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Folkways

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Folkways

The Inside Appalachia Folkways Project expands the reporting of the Inside Appalachia team to include more stories from West Virginia as well as expand coverage in Virginia, Kentucky, Tennessee, North Carolina, and Ohio

The project establishes the Inside Appalachia Folkways Corps, which launched with 10 specialized freelance reporters from four Appalachian states.

The Folkways initiative will include developing ongoing partnerships with folklife organizations and artisans across the region, as well as expanding WVPB’s educational components surrounding Appalachian folk life and culture, providing a tool kit for educators to incorporate "Inside Appalachia" into classrooms everywhere.

Watch Folkways Videos


  • Moorefield, West Virginia, is home to about 3,300 people — about one in 10 are immigrants. That includes a small community from Eritrea and Ethiopia. Many of them work at the chicken processing plant in town, Pilgrim’s Pride. The hours there are long and don’t leave much time for socializing. Still, members of that East African community continue to practice a tradition they’ve brought from home: the coffee ceremony. Folkways reporter Clara Haizlett brings us this story, with help from former West Virginia state folklorist Emily Hilliard.
  • With Spanglish lyrics, the pluck of a banjo and strum of a guitarra de son, music by Charlottsville’s Lua Project is hard to place. The band defines its sound as “Mexilachian”—a blend of Appalachian old-time and Mexican folk music. But Lua members said their music also draws on Jewish and Eastern European traditions, with a dash of baroque and Scots-Irish influence. Inside Appalachia Folkways reporter Clara Haizlett caught up with a couple members of the band at their home in Charlottesville, Virginia.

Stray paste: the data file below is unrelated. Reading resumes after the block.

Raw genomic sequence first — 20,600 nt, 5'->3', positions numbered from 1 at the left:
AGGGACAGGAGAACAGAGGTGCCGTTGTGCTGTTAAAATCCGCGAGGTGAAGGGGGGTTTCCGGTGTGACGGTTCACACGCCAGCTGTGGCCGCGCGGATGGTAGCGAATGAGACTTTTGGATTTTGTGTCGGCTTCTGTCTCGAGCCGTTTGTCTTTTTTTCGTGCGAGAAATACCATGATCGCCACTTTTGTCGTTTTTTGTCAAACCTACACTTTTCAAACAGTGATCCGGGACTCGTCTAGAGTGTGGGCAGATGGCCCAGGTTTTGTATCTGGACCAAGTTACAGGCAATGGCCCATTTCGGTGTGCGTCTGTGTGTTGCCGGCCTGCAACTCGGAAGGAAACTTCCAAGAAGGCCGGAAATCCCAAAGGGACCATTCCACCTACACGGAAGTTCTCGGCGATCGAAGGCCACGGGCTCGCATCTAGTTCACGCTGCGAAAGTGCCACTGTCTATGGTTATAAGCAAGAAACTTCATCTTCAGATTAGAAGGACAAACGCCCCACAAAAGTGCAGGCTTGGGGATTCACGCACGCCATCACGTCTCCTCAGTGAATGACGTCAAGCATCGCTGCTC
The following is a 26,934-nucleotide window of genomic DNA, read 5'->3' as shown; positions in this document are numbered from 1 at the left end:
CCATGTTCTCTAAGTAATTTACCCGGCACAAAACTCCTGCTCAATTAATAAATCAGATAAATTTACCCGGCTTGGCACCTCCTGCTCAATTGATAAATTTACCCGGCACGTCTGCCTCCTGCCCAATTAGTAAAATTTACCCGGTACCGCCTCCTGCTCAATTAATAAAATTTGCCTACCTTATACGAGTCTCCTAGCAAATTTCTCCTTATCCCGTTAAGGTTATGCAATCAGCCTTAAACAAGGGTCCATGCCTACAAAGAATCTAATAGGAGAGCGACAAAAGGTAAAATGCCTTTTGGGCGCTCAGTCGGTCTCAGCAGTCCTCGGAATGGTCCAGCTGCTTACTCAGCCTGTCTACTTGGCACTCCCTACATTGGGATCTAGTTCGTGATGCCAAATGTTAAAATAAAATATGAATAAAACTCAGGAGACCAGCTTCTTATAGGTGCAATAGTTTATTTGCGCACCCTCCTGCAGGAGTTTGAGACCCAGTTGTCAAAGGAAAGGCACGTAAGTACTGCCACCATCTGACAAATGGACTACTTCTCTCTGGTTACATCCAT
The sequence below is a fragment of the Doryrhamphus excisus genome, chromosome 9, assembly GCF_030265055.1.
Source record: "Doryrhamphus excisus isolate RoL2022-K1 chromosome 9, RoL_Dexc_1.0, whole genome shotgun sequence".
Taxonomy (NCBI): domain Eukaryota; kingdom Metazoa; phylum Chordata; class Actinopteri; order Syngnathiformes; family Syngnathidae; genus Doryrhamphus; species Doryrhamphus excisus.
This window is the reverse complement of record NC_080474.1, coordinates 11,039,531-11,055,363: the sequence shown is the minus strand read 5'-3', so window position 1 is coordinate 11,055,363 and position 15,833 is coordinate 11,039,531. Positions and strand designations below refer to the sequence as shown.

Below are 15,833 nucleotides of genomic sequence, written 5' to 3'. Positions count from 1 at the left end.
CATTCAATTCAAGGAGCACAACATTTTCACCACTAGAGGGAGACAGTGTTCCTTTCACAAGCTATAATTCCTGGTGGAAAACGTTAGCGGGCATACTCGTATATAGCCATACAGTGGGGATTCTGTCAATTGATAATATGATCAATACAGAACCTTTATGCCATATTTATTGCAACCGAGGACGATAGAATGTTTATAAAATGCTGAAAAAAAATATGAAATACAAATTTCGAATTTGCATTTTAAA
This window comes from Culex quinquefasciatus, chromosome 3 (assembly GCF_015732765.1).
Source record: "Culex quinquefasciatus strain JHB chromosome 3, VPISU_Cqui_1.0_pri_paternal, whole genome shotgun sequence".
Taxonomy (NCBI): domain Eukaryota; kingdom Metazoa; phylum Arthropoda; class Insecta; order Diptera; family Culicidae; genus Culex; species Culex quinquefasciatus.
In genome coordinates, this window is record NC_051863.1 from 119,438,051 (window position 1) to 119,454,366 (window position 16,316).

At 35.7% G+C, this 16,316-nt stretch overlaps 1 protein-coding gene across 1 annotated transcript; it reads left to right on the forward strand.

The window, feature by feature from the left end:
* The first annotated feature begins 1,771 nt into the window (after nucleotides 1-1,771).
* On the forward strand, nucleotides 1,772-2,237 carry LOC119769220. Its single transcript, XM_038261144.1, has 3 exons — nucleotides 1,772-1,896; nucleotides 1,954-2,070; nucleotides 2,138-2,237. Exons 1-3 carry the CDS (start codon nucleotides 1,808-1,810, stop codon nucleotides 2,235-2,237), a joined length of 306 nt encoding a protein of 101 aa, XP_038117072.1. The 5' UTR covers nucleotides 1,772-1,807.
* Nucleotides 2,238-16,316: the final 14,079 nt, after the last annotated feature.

• Some of the world's best steelpan drums are made in W.Va. It all began with the vision of Ellie Mannette.
  • We are seeking an experienced project coordinator for our three-year, grant-funded folkways project. This is a part-time, contract position, 30 hours per week.
  • This August will mark the 100th anniversary of the Battle of Blair Mountain. Iniside Appalachia Folkways reporter Rebecca Williams talks to Saro Lynch-Thomason, a ballad singer and folklorist from Asheville North Carolina. Saro created the Blair Pathways Project, which tells the history of the West Virginia Mine Wars through music.
  • The famous Civil War-era ballad “Tom Dooley” has everything: love triangle, a grisly murder, a manhunt and a hanging. A version of this song by the Kingston Trio struck a universal chord 60 years ago when it topped the Billboard charts. Inside Appalachia Folkways reporter Heather Duncan is a native of Wilkes County, North Carolina, where the song unfolds. She recently explored why ballads like ‘Tom Dooley’, based on real tragedies and real people, have such staying power.
  • People look forward all year long to the spring ramp collecting season. These days, chefs all over the country use ramps — and experts worry the plants could get over-harvested. For many years, ramps were a hidden gem. What do local communities think? Folkways reporter Laura Harbert Allen brings us this story on this popular — and pungent — food.
  • Like many Appalachian traditions, turkey calls go way back. Historically, they’ve been used as a hunting tool, but one West Virginia artist has taken it to the next level. Brian Aliff makes hand-crafted, prize-winning decorative turkey calls. These pieces are functional and they’re becoming collectors items, but it took a while for Aliff to think of himself as an artist.